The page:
This month’s Six Degrees of Separation has taken me from missionary work in Belgian Congo to fantastical literary conundrums in Swindon. Part of the fun of this meme is comparing the very different routes other bloggers take from each month’s starting point. If you’re interested, you can follow it on Twitter with the hashtag #6Degrees, check out the links over at Kate’s blog or perhaps even join in.

Six Degrees of Separation – from Memoirs of a Geisha to Capital #6Degrees

Six Degrees of Separation is a meme hosted by Kate over at Books Are My Favourite and Best. It works like this: each month, a book is chosen as a starting point and linked to six other books to form a chain. A book doesn’t need to be connected to all the others on the list, only to the one next to it in the chain.

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I’m somewhat late to this month’s party, having spent a week in Spain (more of which next week). We’re starting with Arthur Golden’s Memoirs of a Geisha which took the bestseller charts by storm back in the late ‘90s. Although I’ve read it, I can’t say it stands out in my memory.

Given the Japanese connection I can’t resist linking to a book by one of my favourite writers, Haruki Murakami. Last month I wrote a Blast from the Past post about one of his wackiest novels, A Wild Sheep Chase. To balance that I’ve chosen South of the Border, West of the Sun, a much more accessible pieces of fiction about a happily married man forced to remember his past when his childhood sweetheart reappears.

Cats pop up all over the place in Murakami’s fiction which takes me to Takashi Hiraide’s elegantly pared-back The Guest Cat about a reclusive young couple who open up their home and hearts to a stray cat and are then faced with the prospect of moving. Short but not slight, it’s a thoughtful rather lovely book.

Cats are not known for paying their way as opposed to Sarah Waters’ characters in  The Paying Guests which sees an impoverished war widow and her daughter reluctantly take in lodgers. Lots of readers loved Waters’ first twentieth-century set novel but I much prefer her Victorian pastiches.

One of the best examples of Victorian pastiche I’ve read is Charles Pallisers’ The Quincunx which I pulled off the shelves earlier in the year for H who was recovering from a nasty chest infection. It’s many years since I read it but I do remember it has a satisfyingly convoluted plot and an equally pleasing unreliable narrator.

I haven’t read Anthony Trollope’s Palliser series but H tells me I really should given that I’m a fan of state of the nation novels. Made up of six separate books, the series was once known as the Parliamentary Novels and was adapted for TV back in the days before the BBC thought it was a good idea to condense a long piece of fiction into four parts.

Which leads me to a more recent state of the nation novel of which there are many to choose from but I’m plumping for John Lanchester’s Capital because of its clever premise – surveying the nation through the fortunes of one London street just after the global financial collapse of 2008.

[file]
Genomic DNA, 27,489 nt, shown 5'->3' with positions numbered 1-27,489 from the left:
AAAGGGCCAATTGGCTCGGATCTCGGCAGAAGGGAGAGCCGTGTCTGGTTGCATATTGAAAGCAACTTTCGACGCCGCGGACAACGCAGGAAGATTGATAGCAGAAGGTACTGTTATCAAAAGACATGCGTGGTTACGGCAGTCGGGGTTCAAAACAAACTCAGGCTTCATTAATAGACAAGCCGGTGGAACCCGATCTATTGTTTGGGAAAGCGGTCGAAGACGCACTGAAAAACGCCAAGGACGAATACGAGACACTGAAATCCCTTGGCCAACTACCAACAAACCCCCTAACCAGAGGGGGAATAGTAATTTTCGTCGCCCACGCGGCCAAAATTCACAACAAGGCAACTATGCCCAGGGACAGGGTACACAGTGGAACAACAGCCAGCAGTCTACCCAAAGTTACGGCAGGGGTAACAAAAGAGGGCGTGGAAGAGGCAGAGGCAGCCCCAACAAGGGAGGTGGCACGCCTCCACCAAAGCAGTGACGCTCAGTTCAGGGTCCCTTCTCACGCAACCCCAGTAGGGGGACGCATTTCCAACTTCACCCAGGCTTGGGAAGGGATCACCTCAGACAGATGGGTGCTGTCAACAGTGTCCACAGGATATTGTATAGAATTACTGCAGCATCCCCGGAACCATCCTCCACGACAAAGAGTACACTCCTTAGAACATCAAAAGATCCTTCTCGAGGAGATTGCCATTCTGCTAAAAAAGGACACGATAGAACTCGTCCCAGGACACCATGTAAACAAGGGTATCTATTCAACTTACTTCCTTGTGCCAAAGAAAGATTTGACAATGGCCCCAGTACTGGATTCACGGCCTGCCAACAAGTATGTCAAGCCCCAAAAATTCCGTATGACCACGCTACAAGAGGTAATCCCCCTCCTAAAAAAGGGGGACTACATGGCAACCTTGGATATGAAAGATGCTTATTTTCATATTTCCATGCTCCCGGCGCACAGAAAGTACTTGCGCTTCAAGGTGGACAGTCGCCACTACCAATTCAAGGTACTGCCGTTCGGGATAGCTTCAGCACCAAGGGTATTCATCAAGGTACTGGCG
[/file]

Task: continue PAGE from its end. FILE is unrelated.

This month’s Six Degrees of Separation has taken me from an ageing woman’s memories of her life as a geisha in early twentieth-century Japan to a single London street holding up a mirror to my own nation in 2008. Part of the fun of this meme is comparing the very different routes other bloggers take from each month’s starting point. If you’re interested, you can follow it on Twitter with the hashtag #6Degrees, check out the links over at Kate’s blog or perhaps even join in.

Six Degrees of Separation – from The Beauty Myth to Waiting for Robert Capa #6Degrees

Six Degrees of Separation is a meme hosted by Kate over at Books Are My Favourite and Best. It works like this: each month, a book is chosen as a starting point and linked to six other books to form a chain. A book doesn’t need to be connected to all the others on the list, only to the one next to it in the chain.

This month we’re starting with Naomi Wolf’s The Beauty Myth which I remember reading when it was first published. It encapsulated my own views about the way in which women pursue an impossible ideal of beauty and the money made from that pursuit. Sadly, it seems to me that this has only got worse and can now be extended to include young men. Not the kind of equality I want to see.

Lightening the tone a little, the beauty industry is closely linked to fashion which takes me to Lauren Weisberger’s bestseller The Devil Wears Prada set in the offices of a fashion magazine. I haven’t read the book but I have seen Meryl Streep’s star turn as the magazine’s editor hell-bent on keeping her staff in their places.

Glen David Gold’s Carter Beats the Devil was one of my favourite books the year it was published. Set in 1920s America, it’s a tale of daring and loneliness as the magician Charles Carter takes ever greater risks on stage. When the President dies shortly after seeing Carter’s act, the performer becomes the object of Secret Service attention. Riveting stuff!